Scrap material is unavoidable when you cut a part. No matter what method you use to cut it, there’s going to be some scrap material left over. However, there are some ways you can significantly minimize that amount of scrap material, and one of the best ways of doing that is through a process called nesting.
Nesting is most simply defined as packing a number of parts into a fixed sheet size—getting as many onto that sheet as possible. The goal is to leave as little leftover material as you can. Some shapes of parts result in less waste than others. For example, if you have a large rectangular sheet and the parts you are cutting are squares, your usage of the material will be nearly 100 percent.
However, in almost every application, parts are not made to these convenient sizes, and it will require a little bit of creativity in your nesting methods to maximize the amount of material you use, thereby minimizing waste.
Here’s a bit of information about nesting that you can employ during water jet cutting in San Francisco, CA.
The array nesting process
Array nesting is a subtype of nesting in which you have a single part and need to cut out multiple copies of that part. This is the simplest version of nesting. Depending on the shape in which that part has been designed, you stand to have the highest material usage rate and therefore the lowest amount of wasted material.
What makes array nesting especially useful for factories is that you don’t need any dedicated nesting software to make it happen. All you need is to copy and paste each part’s design at specified distances apart from the original, repeating vertically and horizontally as needed until you have covered as much of the material as possible. In some cases, you can get a tighter nest by offsetting every other row of parts. This, of course, depends on the shape of the part in question, but it is a commonly used method to maximize material usage.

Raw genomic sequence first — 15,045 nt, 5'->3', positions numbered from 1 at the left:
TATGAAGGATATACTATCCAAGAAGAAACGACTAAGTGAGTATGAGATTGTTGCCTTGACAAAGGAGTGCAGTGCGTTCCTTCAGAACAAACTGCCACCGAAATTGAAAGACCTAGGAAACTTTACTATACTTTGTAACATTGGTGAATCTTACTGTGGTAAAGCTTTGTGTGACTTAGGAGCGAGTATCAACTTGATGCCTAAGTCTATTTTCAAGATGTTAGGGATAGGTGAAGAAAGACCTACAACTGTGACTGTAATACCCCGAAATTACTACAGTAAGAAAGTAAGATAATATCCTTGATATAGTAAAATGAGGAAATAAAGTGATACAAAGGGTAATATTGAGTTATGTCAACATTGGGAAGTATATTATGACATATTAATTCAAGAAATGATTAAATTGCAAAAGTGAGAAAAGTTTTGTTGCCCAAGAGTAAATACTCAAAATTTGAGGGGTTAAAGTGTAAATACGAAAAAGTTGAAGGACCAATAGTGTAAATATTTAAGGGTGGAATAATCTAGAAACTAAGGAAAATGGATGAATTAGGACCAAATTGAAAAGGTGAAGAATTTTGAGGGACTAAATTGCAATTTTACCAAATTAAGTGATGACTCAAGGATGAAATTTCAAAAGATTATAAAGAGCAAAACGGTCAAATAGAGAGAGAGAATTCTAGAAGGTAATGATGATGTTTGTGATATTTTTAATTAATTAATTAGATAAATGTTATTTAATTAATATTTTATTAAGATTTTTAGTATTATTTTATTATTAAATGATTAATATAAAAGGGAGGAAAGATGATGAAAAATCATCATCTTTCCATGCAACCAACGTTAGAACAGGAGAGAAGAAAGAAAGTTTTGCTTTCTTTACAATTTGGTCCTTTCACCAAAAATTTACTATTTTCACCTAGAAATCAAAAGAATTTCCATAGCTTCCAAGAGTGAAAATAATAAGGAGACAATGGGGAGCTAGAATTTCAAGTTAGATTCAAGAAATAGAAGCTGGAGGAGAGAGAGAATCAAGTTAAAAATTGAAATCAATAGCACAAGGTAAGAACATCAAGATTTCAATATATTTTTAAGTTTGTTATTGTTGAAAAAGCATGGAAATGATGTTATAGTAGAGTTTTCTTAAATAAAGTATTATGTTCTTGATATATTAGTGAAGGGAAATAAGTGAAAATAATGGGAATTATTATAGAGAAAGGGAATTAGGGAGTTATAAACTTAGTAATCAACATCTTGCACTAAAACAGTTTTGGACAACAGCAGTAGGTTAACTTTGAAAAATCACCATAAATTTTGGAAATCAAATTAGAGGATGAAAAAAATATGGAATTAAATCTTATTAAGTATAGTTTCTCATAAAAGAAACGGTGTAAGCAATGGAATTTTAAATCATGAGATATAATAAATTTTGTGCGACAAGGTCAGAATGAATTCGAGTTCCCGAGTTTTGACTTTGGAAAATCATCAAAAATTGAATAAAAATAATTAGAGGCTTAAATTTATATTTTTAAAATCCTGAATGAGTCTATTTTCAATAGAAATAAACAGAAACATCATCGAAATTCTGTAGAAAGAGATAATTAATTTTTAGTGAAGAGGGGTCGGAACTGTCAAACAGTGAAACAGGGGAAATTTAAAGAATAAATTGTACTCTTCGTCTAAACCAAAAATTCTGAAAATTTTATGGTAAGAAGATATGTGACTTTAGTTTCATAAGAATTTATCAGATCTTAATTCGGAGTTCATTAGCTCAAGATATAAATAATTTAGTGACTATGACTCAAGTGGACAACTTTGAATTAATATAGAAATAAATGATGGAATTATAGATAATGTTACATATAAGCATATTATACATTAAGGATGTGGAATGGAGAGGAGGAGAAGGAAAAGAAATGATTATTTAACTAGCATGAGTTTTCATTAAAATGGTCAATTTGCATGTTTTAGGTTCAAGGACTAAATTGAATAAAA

The automated nesting process
Automated nesting allows you to make many different shapes and sizes of parts and rotate them all individually on a single piece of material while still maximizing the usage of the material. This process is more difficult than array nesting simply because you’re not repeating the same shape and size over and over again.
You will need third-party software to accomplish high-quality automated nesting, because there are some difficult calculations that require a great deal of accuracy. However, the results are fantastic, and that software will pay for itself over time with the amount of material you save. You’ll be able to cut out hundreds of different parts at once from a single sheet, minimizing waste and maximizing your overall production.
For more information about the various methods of nesting and the benefits they provide manufacturers in all types of industries, we encourage you to contact Mach 1 Waterjet, Inc. today and we will be happy to answer your questions about water jet cutting in San Francisco, CA.